Cell isolation and sorting
Peripheral blood mononuclear cells (PBMCs) were isolated from leukapheresis products of healthy volunteers (after their informed consent and in accordance with protocols approved by the local authorities) by density gradient centrifugation over Ficoll/Hypaque (Pharmacia, Freiburg, Germany). Cells were stained with PE–anti-CD25 and anti-PE magnetic beads (Miltenyi Biotec, Bergisch Gladbach, Germany), and CD25+ cells were enriched with the use of the Midi-MACS system (Miltenyi Biotec). CD25-enriched and CD25-depleted cell populations were stained with FITC–anti-CD4 and sorted into CD4+CD25- and CD4+CD25high T cells on a FACStar Plus (BD Biosciences). Gates for the purification of CD4+CD25high cells were set to exclude propidium iodide (PI)–positive dead cells, to include CD4+ T cells that exceed the CD25 expression level of CD4-CD25+ cells contained in PBMCs (mostly CD19+ B cells), and to include only cells with a slightly lower CD4 expression level within the CD4+CD25high population (Figure 1). Cells were reanalyzed after sorting and routinely showed greater than 98% purity.
T-cell expansion cultures
FACS-purified CD4+CD25high or CD4+CD25- T cells (2 × 104 per well) were placed into 96-well flat-bottom plates with 1.5 × 104 irradiated (70 Gy) CD32+ L cells.32 Cultures were in 200 μL cRPMI with 100 ng/mL OKT3, 100 ng/mL anti-CD28 antibody (Ab), and 300 U/mL IL-2. After 5 to 6 days, cells were harvested, and 1 × 105 T cells were cocultured with 8 × 104 CD32+ L cells in 500 μL cRPMI supplemented with Abs and IL-2 in 24-well plates. Cultures were supplemented with 200 μL cRPMI/IL-2 after 4 days and split onto fresh CD32+ L cells once per week.
Helper cell–free expansion cultures were performed in 96-well U-bottom plates by adding T-cell expander beads at a ratio of 4 beads per cell to 2 × 104 CD4+CD25high T cells for the first week, and at a 1:1 ratio with 5 × 105 cells per well in 24-well plates thereafter. Cells were cultured in cRPMI with 300 U/mL IL-2, fed with cRPMI/IL-2 after 4 days, and restimulated with fresh beads weekly. CD4+CD25- T cells were stimulated as CD4+CD25high T cells for the first 2 weeks and later on with a reduced ratio of 1 bead per 10 cells. T-cell expansion was determined by counting trypan blue–negative aliquots in approximately weekly intervals.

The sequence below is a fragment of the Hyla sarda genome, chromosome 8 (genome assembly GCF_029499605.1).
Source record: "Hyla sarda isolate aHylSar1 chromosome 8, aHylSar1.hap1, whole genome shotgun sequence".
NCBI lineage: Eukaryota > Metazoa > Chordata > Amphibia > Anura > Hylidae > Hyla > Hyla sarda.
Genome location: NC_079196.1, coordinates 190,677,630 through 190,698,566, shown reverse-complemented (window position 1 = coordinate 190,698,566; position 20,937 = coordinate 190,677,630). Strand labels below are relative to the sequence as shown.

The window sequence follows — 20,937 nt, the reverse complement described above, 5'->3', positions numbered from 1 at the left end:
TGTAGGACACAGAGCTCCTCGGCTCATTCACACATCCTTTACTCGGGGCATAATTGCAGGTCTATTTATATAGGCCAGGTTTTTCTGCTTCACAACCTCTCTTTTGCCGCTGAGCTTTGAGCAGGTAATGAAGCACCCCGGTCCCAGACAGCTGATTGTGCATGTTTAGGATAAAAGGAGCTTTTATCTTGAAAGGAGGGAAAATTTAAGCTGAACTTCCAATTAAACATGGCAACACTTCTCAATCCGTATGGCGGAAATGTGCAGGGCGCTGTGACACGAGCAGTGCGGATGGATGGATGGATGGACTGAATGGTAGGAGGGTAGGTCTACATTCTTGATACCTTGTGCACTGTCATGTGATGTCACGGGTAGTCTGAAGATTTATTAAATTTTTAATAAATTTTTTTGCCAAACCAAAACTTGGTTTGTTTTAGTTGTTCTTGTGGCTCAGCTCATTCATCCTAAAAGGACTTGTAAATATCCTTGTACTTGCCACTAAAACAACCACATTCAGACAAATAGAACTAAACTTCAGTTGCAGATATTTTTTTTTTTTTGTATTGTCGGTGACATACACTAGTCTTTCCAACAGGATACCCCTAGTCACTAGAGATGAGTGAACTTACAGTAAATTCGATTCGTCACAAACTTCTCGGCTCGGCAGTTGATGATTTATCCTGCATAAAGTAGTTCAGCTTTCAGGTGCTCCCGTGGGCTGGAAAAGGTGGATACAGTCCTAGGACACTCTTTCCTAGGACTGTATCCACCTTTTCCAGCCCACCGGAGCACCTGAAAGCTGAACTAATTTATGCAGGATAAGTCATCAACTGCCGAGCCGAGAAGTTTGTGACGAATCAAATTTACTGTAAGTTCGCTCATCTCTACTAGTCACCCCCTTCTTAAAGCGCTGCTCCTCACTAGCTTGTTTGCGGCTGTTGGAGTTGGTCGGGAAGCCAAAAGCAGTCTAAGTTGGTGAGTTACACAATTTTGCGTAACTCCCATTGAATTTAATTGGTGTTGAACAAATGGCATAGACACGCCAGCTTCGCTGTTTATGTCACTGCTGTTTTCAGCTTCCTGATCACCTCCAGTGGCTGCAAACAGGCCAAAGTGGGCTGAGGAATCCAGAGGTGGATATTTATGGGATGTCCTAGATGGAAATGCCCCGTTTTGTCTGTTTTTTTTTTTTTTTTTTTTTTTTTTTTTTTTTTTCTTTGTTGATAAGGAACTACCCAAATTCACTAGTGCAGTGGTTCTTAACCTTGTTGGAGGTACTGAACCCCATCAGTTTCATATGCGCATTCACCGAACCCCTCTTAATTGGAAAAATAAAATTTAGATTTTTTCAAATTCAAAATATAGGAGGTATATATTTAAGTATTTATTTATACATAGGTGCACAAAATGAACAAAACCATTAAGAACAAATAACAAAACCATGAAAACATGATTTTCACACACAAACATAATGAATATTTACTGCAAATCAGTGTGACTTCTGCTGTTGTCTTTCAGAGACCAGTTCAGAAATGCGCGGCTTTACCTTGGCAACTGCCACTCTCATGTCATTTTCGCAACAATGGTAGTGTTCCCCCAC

Stimulation assay and MLR
For polyclonal stimulation, 5 × 104 purified CD4+ responder T cells (Tresp) (selected from PBMCs with anti-CD4 MACS beads; Miltenyi Biotec) were cocultured in 96-well U-bottom plates with 5 × 104 irradiated (30 Gy) autologous PBMCs in the presence of 100 ng/mL OKT3 in 200 μL cRPMI. Where indicated, titrated numbers of freshly purified or in vitro expanded autologous CD4+CD25high T cells were added to obtain the ratios described. Expanded T cells were harvested and rested in IL-2 containing cRPMI 48 hours prior to use. Cultures were incubated for 4 days and labeled with 0.5 μCi (0.0185 MBq) [3H]thymidine ([3H]TdR) (Hartmann Analytics, Braunschweig, Germany) per well for the last 18 hours. [3H]thymidine incorporation was measured by liquid scintillation counting (Top Count; Perkin Elmer, Rodgau-Jügesheim, Germany). Mixed lymphocyte reactions (MLRs) were performed similarly, with 1 × 105 CD4+ Tresp cells, graded numbers of autologous CD4+CD25high T cells, and 1 × 105 irradiated allogeneic PBMCs as stimulators, and were harvested after 5 days. All assays were performed in triplicate.
For neutralization experiments, antibodies to human IL-4 (5 μg/mL MP4-25D2; BD Biosciences), IL-10 (1 μg/mL JES3-19F1; BD Biosciences), and transforming growth factor–β (TGF-β) (5 μg/mL 1D11; R&D Systems) were added at the start of the cocultures. Antibody concentrations neutralize up to 200 ng/mL IL-4, 50 ng/mL IL-10, and 12.5 ng/mL TGF-β.